11.30am, Wednesday 24 July – a matte black Mercedes Benz coupé, its windows dark with bulletproof tinting, slides into a car park in Bedfordview, south of Johannesburg, stopping in its regular spot. A broad-shouldered man with thinning hair emerges from the driver’s door. Talking on his phone, he saunters towards the front entrance of his offices, a gold and diamond exchange.
He hears a bang, followed by a series of pops “like firecrackers”, he later says. It is only when he notices his car is riddled with bullet holes that he realises an attempt has been made on his life. As he runs for cover, a nearby car explodes into flames.
When police examined the charred chassis of the red Volkswagen Polo, what seemed like the plot from a James Bond film became even more astonishing.
Hidden behind the car’s rear numberplate were a dozen homemade shotgun barrels aimed at the driver’s seat in the Mercedes. Police believe the exploding car was empty all along, suggesting that the attack was launched via remote control.
This bizarre series of events is made all the more fantastic by the subject of the apparent attack, Czech businessman Radovan Krejcir.
No stranger to South Africa’s police service, he arrived from the Seychelles in 2007 on a false passport declaring his name to be Egbert Jules Savy. He was identified from an Interpol red notice, despite his reportedly flimsy disguise. Mr Krejcir was tried in absentia in the Czech Republic last year and sentenced to 11 years in jail for tax fraud. He denies the charges, saying that he is being persecuted for his political opinions by the Czech government, which has sought his extradition. Mr Krejcir is currently still awaiting the outcome of his application for political asylum in South Africa.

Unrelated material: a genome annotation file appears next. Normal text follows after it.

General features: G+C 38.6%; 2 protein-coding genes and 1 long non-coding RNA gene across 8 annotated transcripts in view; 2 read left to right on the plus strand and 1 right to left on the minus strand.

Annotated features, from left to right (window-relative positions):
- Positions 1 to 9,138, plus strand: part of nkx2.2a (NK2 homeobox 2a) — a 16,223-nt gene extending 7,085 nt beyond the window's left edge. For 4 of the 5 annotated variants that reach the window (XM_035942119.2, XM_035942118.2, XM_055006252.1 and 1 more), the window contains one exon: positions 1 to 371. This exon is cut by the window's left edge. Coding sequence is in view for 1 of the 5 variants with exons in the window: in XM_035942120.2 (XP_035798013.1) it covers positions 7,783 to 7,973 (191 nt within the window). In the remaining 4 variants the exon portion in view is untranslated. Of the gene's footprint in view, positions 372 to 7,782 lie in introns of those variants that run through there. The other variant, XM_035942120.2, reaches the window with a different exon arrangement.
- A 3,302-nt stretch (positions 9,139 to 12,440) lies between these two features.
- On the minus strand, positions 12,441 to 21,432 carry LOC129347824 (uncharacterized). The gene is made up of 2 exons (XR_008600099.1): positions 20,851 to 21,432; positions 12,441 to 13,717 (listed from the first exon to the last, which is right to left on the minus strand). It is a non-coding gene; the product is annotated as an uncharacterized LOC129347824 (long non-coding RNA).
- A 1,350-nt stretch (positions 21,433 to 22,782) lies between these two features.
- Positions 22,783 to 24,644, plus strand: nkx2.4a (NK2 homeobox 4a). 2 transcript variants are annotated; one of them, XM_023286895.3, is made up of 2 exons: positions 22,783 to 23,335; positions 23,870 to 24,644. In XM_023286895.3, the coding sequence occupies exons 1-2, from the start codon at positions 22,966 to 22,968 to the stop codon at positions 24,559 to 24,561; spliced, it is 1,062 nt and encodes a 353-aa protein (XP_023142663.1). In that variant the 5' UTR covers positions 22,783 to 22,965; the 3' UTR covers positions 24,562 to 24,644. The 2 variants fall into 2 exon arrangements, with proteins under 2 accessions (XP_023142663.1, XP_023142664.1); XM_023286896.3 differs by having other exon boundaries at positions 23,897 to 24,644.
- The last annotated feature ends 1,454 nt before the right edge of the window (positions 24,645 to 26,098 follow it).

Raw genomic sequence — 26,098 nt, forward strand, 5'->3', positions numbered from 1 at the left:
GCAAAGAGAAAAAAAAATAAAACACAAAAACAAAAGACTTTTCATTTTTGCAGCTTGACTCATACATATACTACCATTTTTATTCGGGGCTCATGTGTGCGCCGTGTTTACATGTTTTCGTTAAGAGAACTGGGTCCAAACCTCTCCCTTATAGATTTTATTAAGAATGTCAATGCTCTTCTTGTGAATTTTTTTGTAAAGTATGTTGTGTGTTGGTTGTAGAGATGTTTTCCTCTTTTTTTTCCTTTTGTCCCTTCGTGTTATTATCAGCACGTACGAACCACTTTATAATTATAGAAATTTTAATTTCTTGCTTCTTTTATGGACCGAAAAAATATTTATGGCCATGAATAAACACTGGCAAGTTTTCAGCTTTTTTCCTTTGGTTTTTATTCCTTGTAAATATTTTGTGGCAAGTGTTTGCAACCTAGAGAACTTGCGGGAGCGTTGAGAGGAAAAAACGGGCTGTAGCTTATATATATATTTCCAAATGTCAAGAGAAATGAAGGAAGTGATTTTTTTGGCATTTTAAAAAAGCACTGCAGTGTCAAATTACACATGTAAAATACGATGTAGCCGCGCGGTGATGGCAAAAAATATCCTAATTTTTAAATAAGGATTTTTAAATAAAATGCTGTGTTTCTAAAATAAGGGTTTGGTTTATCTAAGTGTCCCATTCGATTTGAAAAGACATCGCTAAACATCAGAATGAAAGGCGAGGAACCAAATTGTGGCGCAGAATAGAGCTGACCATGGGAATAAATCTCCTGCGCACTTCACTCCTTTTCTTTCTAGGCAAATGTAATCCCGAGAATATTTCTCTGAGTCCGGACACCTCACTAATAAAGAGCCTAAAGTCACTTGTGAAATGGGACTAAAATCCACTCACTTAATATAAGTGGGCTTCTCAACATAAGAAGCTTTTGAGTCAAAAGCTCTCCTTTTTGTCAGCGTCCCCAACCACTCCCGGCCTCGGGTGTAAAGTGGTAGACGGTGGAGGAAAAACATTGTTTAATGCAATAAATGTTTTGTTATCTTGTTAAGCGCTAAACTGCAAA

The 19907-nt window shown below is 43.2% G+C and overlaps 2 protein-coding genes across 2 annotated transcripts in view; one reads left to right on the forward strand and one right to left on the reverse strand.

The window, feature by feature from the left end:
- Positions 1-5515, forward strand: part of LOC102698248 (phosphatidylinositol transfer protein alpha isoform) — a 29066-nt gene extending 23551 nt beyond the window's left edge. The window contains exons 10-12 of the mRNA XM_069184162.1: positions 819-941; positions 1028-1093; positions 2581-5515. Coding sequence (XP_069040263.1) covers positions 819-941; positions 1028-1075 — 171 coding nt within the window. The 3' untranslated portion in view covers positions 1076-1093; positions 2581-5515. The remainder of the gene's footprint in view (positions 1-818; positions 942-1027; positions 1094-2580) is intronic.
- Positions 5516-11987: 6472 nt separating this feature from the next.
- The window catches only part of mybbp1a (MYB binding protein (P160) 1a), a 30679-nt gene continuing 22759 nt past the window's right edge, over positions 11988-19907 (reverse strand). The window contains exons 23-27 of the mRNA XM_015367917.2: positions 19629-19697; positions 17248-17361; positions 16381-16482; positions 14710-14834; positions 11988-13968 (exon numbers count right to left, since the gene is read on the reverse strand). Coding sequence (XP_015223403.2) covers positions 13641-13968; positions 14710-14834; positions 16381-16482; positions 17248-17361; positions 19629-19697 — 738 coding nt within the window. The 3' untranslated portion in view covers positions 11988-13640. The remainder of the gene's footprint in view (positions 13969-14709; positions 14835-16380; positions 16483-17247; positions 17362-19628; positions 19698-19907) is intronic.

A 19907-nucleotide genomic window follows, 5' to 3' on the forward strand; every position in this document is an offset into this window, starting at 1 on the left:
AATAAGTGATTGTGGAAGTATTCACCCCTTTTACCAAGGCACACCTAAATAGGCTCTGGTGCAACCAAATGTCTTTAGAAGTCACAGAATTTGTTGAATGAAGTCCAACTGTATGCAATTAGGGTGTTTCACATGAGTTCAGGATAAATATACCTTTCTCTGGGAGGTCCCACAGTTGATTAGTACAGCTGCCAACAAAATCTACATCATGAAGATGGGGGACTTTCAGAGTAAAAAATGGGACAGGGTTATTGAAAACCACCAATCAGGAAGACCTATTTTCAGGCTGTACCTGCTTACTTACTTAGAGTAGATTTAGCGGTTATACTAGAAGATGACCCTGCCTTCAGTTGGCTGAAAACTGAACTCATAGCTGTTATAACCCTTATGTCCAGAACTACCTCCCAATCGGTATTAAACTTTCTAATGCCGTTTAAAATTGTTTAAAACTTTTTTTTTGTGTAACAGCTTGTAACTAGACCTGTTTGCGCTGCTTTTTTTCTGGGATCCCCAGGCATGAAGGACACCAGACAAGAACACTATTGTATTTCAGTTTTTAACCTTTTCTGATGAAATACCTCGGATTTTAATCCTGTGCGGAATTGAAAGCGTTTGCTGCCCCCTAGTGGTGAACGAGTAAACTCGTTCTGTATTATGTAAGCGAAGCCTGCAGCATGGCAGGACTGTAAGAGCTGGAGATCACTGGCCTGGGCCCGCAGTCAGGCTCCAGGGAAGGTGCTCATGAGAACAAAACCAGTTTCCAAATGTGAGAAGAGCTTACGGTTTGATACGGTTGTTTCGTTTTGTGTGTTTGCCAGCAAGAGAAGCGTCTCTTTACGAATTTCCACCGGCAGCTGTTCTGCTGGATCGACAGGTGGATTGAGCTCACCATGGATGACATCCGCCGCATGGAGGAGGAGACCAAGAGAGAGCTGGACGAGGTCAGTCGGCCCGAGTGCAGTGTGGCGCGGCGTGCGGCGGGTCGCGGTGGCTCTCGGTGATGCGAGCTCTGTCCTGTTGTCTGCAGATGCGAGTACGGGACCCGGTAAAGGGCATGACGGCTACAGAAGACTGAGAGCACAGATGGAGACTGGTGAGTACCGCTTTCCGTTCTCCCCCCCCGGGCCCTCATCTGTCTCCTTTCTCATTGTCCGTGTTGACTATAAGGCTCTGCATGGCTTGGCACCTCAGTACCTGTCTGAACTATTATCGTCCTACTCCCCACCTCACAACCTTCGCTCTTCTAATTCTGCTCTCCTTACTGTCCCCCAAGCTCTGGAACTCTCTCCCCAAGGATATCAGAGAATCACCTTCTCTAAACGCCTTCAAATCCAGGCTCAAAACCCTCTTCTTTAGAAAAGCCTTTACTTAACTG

During his time in Johannesburg, Mr Krejcir has been linked to several underworld figures, including a strip-club owner, Lolly Jackson, who was shot dead in 2010. Last year, he appeared in court in South Africa for a series of crimes including armed robbery.
Despite his colourful history, Mr Krejcir’s lawyer, Eddie Classen, says this is the first time his client has been the target of an assassination attempt. “It has an appearance of a thing from a spy novel,” he said.
South African police have confirmed that the exploding car was reported stolen in April.
“At this stage we are not sure who or what detonated the device as well as who parked the vehicle on the premises,” said a police spokesman, Lungelo Dlamini. “No one has been arrested yet and the motive for an attempted murder is being investigated,” he added.
Mr Krejcir – who was unharmed – told a local radio station in the hours after the explosion that he was a “lucky man”. But his lawyer told The Independent that his client was shaken by the attack. “He’s in shock, he’s had a close shave. Who wouldn’t be? Given the way in which this attack was carried out, with such professional knowhow and detail, he [Mr Krejcir] has some concern that this person has a serious intention to kill him,” Mr Classen said.
Despite the circumstances, Mr Krejcir returned to work – and the scene of the crime – the next day, Mr Classen confirmed.
“He’s an impressive character – he’s got some charisma.”
“All my life is like James Bond stuff,” Mr Krejcir told a local news broadcaster EyeWitness News, “So it’s usual stuff for me … It’s how I live my life.”
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